Tuesday, September 29, 2009

Staff Recommendation: Stranger than Fiction

Ideal for fans of Chuck's macabre storytelling, this collection of essays gives peerless insight into the contours of his mindscape. From interviewing Marilyn Manson to attending a Demolition Derby, from a glamorous season of steroid abuse to an incognito appearance at a shopping mall dressed in an animal costume, this book is as wild and wacky as they come.

Stranger Than Fiction by Chuck Palahniuk
Reviewed by: Odysseus

The Original "Cloudy with a Chance of Meatballs"

As a child, my only motivation for getting ready for bed was the prospect of having a story read to me. Whether it was read by my mom, dad, or older sister, my all-time favorite book was Cloudy with a Chance of Meatballs by Judi and Ron Barrett. Long before it was ever considered for the big screen, a little girl growing up in North Boulder always longed to live in this book's world. Call me a glutton, but food has always been one of the best pleasures in my life, and to have it fall from the sky would satisfy many of my wildest dreams. Despite the disasters that take place in the book, I imagined myself in this culinary-driven world many times.

Being an animal lover as well, my favorite part of the book was always when the illustrator shows the sanitation department feeding the animals of the town with all the leftover food. Just imagine, in this kind of world, hunger would only exist because of droughts, and even then, the food could be stored until needed! My goodness, what a utopia! I suppose that's the purpose of the book: that even in a world where food falls from the sky, disaster can happen, and no version of the world can be perfect.

As excited as I am that a movie has been made from this book, I'm also a little reluctant to go see it. I'm a believer in the sacredness of texts and no matter how much I love a book, or even how much I hate a book, a movie version can never be as good as its book. I understand that more plot must be added to a children's book in order to create a movie, but it disappoints me that in the movie, the main character creates a machine to make the weather produce food. In my childhood, the best part about the book, like all myths and legends, was the feeling that somewhere in the world this place might actually exist. Still, I've always been a fan of animated movies and as soon as this poor college student finds sufficient funds, I'll be at the theater buying a ticket for the next showing of Cloudy with a Chance of Meatballs. I also hope that this movie can revive an interest in this book, as I believe it is a classic in children's literature and should remain so for years to come. Wow, I'm getting pretty cheesy, eh?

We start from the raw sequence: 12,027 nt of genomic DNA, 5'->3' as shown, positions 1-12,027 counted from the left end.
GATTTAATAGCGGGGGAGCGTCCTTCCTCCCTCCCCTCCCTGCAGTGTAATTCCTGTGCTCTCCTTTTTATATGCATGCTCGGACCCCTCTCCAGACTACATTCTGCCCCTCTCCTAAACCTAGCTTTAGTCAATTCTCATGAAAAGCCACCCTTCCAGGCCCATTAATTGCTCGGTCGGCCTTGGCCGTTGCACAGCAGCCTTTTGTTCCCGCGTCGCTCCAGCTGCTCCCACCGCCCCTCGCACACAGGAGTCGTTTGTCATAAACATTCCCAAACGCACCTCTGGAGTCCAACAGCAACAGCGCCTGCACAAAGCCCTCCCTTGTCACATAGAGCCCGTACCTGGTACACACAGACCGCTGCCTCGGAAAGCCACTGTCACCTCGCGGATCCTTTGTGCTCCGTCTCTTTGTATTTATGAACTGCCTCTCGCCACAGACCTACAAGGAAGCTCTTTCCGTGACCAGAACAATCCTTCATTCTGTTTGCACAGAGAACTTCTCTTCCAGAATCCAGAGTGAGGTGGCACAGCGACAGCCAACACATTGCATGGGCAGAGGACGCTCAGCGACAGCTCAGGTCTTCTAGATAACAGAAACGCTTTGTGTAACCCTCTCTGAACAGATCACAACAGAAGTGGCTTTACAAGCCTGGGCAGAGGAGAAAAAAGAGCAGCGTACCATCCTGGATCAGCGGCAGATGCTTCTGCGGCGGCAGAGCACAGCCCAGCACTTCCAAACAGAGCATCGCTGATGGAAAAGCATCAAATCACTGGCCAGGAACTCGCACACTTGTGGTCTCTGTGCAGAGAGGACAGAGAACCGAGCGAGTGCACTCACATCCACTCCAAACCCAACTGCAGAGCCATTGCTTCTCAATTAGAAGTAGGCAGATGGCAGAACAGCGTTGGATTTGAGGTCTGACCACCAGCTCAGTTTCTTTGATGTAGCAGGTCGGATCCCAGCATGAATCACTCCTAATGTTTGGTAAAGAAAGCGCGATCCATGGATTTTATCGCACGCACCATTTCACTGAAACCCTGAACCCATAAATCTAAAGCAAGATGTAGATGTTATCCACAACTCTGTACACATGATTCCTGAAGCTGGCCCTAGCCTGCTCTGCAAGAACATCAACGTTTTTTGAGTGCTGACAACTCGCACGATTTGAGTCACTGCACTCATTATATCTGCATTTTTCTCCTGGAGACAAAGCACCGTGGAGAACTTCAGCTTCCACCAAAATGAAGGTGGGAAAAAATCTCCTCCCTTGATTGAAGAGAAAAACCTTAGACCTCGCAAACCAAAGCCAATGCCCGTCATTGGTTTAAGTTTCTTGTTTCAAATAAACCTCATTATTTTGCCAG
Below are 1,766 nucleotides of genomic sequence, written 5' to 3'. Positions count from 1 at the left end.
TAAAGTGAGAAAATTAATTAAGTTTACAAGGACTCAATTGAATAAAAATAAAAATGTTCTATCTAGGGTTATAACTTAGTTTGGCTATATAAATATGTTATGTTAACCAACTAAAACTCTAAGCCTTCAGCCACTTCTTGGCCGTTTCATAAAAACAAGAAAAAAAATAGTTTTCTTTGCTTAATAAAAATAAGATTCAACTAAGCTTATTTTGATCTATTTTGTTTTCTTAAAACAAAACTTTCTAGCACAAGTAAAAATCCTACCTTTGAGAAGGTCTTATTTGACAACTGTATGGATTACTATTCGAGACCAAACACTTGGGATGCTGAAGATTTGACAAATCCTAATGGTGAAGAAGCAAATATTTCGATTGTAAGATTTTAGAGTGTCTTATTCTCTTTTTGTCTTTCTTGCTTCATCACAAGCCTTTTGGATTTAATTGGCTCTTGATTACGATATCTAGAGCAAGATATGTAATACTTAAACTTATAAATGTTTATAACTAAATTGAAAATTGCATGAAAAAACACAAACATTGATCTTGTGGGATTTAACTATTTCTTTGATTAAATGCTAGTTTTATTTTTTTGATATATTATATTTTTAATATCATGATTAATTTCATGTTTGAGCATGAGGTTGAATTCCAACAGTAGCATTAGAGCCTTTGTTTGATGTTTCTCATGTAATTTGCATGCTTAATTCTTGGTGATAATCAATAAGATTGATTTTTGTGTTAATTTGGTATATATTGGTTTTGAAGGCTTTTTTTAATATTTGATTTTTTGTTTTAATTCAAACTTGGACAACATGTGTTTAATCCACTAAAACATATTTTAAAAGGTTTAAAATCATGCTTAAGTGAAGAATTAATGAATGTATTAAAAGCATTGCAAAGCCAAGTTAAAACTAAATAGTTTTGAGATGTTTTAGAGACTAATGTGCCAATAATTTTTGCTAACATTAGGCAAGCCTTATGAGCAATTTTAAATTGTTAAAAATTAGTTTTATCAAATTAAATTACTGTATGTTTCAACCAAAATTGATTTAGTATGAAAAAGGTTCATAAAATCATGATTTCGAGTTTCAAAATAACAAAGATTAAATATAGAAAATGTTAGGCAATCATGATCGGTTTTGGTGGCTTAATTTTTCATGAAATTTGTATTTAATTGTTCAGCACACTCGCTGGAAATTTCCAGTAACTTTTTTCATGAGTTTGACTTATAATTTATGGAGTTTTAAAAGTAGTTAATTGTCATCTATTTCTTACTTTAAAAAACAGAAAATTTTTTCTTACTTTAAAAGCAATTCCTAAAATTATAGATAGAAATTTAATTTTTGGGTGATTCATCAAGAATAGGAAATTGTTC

-Jackie, Marketing Intern

Sunday, September 27, 2009

Staff Recommendation: Halfway to Each Other

Susan and Tim are on the brink of divorce when then come up with a crazy alternative. They move to Italy for a year with their two children in an attempt to revitalize their marriage and family. They slowly adapt to the language and customs while finding new joy in spending time with one another. Susan's memoir is candid, inspirational, and impossible to put down.

Halfway to Each Other by Susan Pohlman
Reviewed by: Jen R.

Friday, September 25, 2009

Staff Recommendation: The Law of Nines

Alex, a struggling artist, wants nothing more than to paint. However, when he discovers that his pictures illustrate the struggles of a parallel world, he attracts the attention of those who seek to break the world barrier, and stirs up hidden secrets from his family's past. A must-read for all neo-fantasy fans.

The Law of Nines by Terry Goodkind
Reviewed by: Mari

Wednesday, September 23, 2009

Staff Recommendation: Jeff in Venice, Death in Varanasi

This book explores the themes of art and infatuation, and is uniquely composed of two raw, quirky novellas whose main character may or may not be the same man. In the first story, a cynical London journalist falls into an intoxicating romance in Venice. In the second story, he is in Varanasi and becomes so enraptured by the squalor and beauty that he decides to stay.

Reviewed by: Jen R.

Monday, September 21, 2009

Staff Recommendation: Revolutionary Road

Richard Yates is a preeminent storyteller of the 20th century; literary pundits agree that Revolutionary Road represents the pinnacle of his career. Set in post-war America in the 1950's, this is a tale of the insidious routines that capitalist societies construct around their constituents to acculturate them--to entrap them. This ingeniously crafted novel is assuredly a masterpiece.

Revolutionary Road by Richard Yates
Reviewed by: Odysseus

Saturday, September 19, 2009

Staff Recommendation: Life and Times of Michael K